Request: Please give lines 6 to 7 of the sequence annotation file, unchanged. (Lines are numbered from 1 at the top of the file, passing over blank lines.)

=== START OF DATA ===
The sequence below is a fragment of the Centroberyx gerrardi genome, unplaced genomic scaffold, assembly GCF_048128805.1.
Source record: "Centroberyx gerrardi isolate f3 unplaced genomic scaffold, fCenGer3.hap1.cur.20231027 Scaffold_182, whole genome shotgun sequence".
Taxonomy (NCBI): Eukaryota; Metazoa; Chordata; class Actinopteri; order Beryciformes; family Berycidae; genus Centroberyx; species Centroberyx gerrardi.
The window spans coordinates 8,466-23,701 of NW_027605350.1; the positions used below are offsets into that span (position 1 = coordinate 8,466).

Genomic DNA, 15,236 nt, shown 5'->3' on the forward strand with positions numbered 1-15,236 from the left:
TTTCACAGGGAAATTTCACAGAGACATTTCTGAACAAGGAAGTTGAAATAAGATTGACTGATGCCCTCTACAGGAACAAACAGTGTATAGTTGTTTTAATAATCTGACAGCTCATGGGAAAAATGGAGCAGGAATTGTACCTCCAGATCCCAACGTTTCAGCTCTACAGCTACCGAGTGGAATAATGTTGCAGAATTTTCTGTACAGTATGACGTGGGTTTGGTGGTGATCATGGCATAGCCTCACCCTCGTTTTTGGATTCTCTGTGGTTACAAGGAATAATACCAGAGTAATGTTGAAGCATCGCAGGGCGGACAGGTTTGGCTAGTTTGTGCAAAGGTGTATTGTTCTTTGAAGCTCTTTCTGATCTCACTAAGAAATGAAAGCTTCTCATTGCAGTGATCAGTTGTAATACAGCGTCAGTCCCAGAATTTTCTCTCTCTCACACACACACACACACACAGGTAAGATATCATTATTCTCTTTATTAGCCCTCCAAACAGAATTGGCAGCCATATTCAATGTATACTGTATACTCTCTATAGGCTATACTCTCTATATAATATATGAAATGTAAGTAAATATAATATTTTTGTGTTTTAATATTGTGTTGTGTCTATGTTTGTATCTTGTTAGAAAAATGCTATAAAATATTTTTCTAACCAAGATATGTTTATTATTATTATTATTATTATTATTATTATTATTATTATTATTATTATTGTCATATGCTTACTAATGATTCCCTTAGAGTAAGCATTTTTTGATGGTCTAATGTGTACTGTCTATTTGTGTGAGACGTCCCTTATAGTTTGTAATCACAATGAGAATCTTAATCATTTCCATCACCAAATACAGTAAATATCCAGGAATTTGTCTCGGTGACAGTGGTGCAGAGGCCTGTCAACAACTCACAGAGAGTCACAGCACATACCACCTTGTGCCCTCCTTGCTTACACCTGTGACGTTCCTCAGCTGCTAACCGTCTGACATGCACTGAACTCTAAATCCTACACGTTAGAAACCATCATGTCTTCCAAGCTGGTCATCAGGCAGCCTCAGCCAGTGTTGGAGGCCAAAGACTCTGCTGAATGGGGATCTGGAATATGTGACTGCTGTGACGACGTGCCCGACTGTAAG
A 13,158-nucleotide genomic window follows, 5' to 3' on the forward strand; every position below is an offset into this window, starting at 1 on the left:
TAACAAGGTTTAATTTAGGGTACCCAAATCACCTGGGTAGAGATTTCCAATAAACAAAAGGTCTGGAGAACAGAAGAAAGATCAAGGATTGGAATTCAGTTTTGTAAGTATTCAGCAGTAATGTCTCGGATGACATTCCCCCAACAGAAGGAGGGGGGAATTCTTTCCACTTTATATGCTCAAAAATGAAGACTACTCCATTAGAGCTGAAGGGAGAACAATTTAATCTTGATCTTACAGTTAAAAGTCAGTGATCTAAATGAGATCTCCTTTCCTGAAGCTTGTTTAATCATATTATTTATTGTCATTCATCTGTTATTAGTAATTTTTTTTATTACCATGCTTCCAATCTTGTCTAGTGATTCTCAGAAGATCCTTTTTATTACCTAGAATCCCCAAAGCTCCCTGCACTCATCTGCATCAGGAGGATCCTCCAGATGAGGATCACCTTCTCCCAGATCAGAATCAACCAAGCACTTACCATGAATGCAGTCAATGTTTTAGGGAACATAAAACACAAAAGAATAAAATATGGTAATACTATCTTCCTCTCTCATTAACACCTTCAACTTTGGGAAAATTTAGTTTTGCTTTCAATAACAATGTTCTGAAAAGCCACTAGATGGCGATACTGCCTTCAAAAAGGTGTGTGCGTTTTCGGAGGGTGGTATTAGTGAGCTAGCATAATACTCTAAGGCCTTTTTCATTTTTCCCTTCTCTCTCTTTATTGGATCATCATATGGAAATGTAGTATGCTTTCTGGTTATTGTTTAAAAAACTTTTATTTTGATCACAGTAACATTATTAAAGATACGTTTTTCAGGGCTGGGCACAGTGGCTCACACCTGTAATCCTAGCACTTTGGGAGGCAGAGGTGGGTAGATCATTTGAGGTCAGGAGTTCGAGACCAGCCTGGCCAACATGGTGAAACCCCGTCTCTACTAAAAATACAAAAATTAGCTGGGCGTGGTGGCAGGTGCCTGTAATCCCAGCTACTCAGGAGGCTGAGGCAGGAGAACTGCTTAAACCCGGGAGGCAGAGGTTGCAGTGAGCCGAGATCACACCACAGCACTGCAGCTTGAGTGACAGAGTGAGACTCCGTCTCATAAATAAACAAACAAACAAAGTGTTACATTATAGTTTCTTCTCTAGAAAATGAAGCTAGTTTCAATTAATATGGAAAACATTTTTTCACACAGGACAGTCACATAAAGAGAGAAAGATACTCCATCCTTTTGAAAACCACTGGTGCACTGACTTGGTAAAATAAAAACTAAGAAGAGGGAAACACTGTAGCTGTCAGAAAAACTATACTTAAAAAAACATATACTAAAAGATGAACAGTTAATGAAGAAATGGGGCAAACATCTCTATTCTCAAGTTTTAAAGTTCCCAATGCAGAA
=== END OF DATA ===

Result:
TTTCACAGGGAAATTTCACAGAGACATTTCTGAACAAGGAAGTTGAAATAAGATTGACTGATGCCCTCTACAGGAACAAACAGTGTATAGTTGTTTTAATAATCTGACAGCTCATGGGAAAAATGGAGCAGGAATTGTACCTCCAGATCCCAACGTTTCAGCTCTACAGCTACCGAGTGGAATAATGTTGCAGAATTTTCTGTACAGTATGACGTGGGTTTGGTGGTGATCATGGCATAGCCTCACCCTCGTTTTTGGATTCTCTGTGGTTACAAGGAATAATACCAGAGTAATGTTGAAGCATCGCAGGGCGGACAGGTTTGGCTAGTTTGTGCAAAGGTGTATTGTTCTTTGAAGCTCTTTCTGATCTCACTAAGAAATGAAAGCTTCTCATTGCAGTGATCAGTTGTAATACAGCGTCAGTCCCAGAATTTTCTCTCTCTCACACACACACACACACACAGGTAAGATATCATTATTCTCTTTATTAGCCCTCCAAACAGAATTGGCAGCCATATTCAATGTATACTGTATACTCTCTATAGGCTATACTCTCTATATAATATATGAAATGTAAGTAAATATAATATTTTTGTGTTTTAATATTGTGTTGTGTCTATGTTTGTATCTTGTTAGAAAAATGCTATAAAATATTTTTCTAACCAAGATATGTTTATTATTATTATTATTATTATTATTATTATTATTATTATTATTATTATTGTCATATGCTTACTAATGATTCCCTTAGAGTAAGCATTTTTTGATGGTCTAATGTGTACTGTCTATTTGTGTGAGACGTCCCTTATAGTTTGTAATCACAATGAGAATCTTAATCATTTCCATCACCAAATACAGTAAATATCCAGGAATTTGTCTCGGTGACAGTGGTGCAGAGGCCTGTCAACAACTCACAGAGAGTCACAGCACATACCACCTTGTGCCCTCCTTGCTTACACCTGTGACGTTCCTCAGCTGCTAACCGTCTGACATGCACTGAACTCTAAATCCTACACGTTAGAAACCATCATGTCTTCCAAGCTGGTCATCAGGCAGCCTCAGCCAGTGTTGGAGGCCAAAGACTCTGCTGAATGGGGATCTGGAATATGTGACTGCTGTGACGACGTGCCCGACTGTAAG
A 13,158-nucleotide genomic window follows, 5' to 3' on the forward strand; every position below is an offset into this window, starting at 1 on the left: